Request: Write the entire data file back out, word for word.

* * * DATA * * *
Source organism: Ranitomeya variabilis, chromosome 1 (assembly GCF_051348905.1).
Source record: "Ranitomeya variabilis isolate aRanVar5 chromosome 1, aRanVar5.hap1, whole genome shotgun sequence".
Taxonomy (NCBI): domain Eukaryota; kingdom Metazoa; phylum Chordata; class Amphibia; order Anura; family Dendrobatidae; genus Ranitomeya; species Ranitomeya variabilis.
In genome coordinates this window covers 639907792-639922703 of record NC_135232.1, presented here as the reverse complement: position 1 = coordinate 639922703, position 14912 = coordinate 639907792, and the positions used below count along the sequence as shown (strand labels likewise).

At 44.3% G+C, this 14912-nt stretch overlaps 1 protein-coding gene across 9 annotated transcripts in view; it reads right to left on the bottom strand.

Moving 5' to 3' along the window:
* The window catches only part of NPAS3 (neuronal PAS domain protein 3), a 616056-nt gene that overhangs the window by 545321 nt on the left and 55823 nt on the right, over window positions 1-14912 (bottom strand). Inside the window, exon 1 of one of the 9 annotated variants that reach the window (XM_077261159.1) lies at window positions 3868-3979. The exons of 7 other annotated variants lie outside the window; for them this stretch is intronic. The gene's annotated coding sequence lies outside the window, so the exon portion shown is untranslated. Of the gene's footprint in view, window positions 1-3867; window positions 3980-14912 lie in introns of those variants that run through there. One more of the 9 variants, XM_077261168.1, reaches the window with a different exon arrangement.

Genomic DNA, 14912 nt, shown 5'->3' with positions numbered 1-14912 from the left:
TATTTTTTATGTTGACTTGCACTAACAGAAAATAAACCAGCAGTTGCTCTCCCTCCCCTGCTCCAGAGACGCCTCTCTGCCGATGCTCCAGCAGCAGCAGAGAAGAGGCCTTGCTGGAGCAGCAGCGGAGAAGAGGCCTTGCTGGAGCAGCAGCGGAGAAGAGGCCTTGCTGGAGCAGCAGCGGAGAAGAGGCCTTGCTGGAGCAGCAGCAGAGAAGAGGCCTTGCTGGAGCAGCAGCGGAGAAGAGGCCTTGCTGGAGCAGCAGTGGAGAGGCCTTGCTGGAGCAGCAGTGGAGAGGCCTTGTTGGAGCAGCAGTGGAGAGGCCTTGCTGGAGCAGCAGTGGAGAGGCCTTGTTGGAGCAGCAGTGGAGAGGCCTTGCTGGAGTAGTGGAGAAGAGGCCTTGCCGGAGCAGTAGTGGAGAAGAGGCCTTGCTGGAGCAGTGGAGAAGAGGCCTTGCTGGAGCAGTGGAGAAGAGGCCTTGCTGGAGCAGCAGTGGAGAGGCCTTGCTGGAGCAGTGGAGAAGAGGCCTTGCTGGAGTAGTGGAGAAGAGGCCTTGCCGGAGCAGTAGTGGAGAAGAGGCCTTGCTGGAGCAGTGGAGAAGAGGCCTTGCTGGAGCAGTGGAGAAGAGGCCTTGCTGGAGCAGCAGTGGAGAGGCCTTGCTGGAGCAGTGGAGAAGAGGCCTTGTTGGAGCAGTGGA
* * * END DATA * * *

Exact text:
Source organism: Ranitomeya variabilis, chromosome 1 (assembly GCF_051348905.1).
Source record: "Ranitomeya variabilis isolate aRanVar5 chromosome 1, aRanVar5.hap1, whole genome shotgun sequence".
Taxonomy (NCBI): domain Eukaryota; kingdom Metazoa; phylum Chordata; class Amphibia; order Anura; family Dendrobatidae; genus Ranitomeya; species Ranitomeya variabilis.
In genome coordinates this window covers 639907792-639922703 of record NC_135232.1, presented here as the reverse complement: position 1 = coordinate 639922703, position 14912 = coordinate 639907792, and the positions used below count along the sequence as shown (strand labels likewise).

At 44.3% G+C, this 14912-nt stretch overlaps 1 protein-coding gene across 9 annotated transcripts in view; it reads right to left on the bottom strand.

Moving 5' to 3' along the window:
* The window catches only part of NPAS3 (neuronal PAS domain protein 3), a 616056-nt gene that overhangs the window by 545321 nt on the left and 55823 nt on the right, over window positions 1-14912 (bottom strand). Inside the window, exon 1 of one of the 9 annotated variants that reach the window (XM_077261159.1) lies at window positions 3868-3979. The exons of 7 other annotated variants lie outside the window; for them this stretch is intronic. The gene's annotated coding sequence lies outside the window, so the exon portion shown is untranslated. Of the gene's footprint in view, window positions 1-3867; window positions 3980-14912 lie in introns of those variants that run through there. One more of the 9 variants, XM_077261168.1, reaches the window with a different exon arrangement.

Genomic DNA, 14912 nt, shown 5'->3' with positions numbered 1-14912 from the left:
TATTTTTTATGTTGACTTGCACTAACAGAAAATAAACCAGCAGTTGCTCTCCCTCCCCTGCTCCAGAGACGCCTCTCTGCCGATGCTCCAGCAGCAGCAGAGAAGAGGCCTTGCTGGAGCAGCAGCGGAGAAGAGGCCTTGCTGGAGCAGCAGCGGAGAAGAGGCCTTGCTGGAGCAGCAGCGGAGAAGAGGCCTTGCTGGAGCAGCAGCAGAGAAGAGGCCTTGCTGGAGCAGCAGCGGAGAAGAGGCCTTGCTGGAGCAGCAGTGGAGAGGCCTTGCTGGAGCAGCAGTGGAGAGGCCTTGTTGGAGCAGCAGTGGAGAGGCCTTGCTGGAGCAGCAGTGGAGAGGCCTTGTTGGAGCAGCAGTGGAGAGGCCTTGCTGGAGTAGTGGAGAAGAGGCCTTGCCGGAGCAGTAGTGGAGAAGAGGCCTTGCTGGAGCAGTGGAGAAGAGGCCTTGCTGGAGCAGTGGAGAAGAGGCCTTGCTGGAGCAGCAGTGGAGAGGCCTTGCTGGAGCAGTGGAGAAGAGGCCTTGCTGGAGTAGTGGAGAAGAGGCCTTGCCGGAGCAGTAGTGGAGAAGAGGCCTTGCTGGAGCAGTGGAGAAGAGGCCTTGCTGGAGCAGTGGAGAAGAGGCCTTGCTGGAGCAGCAGTGGAGAGGCCTTGCTGGAGCAGTGGAGAAGAGGCCTTGTTGGAGCAGTGGA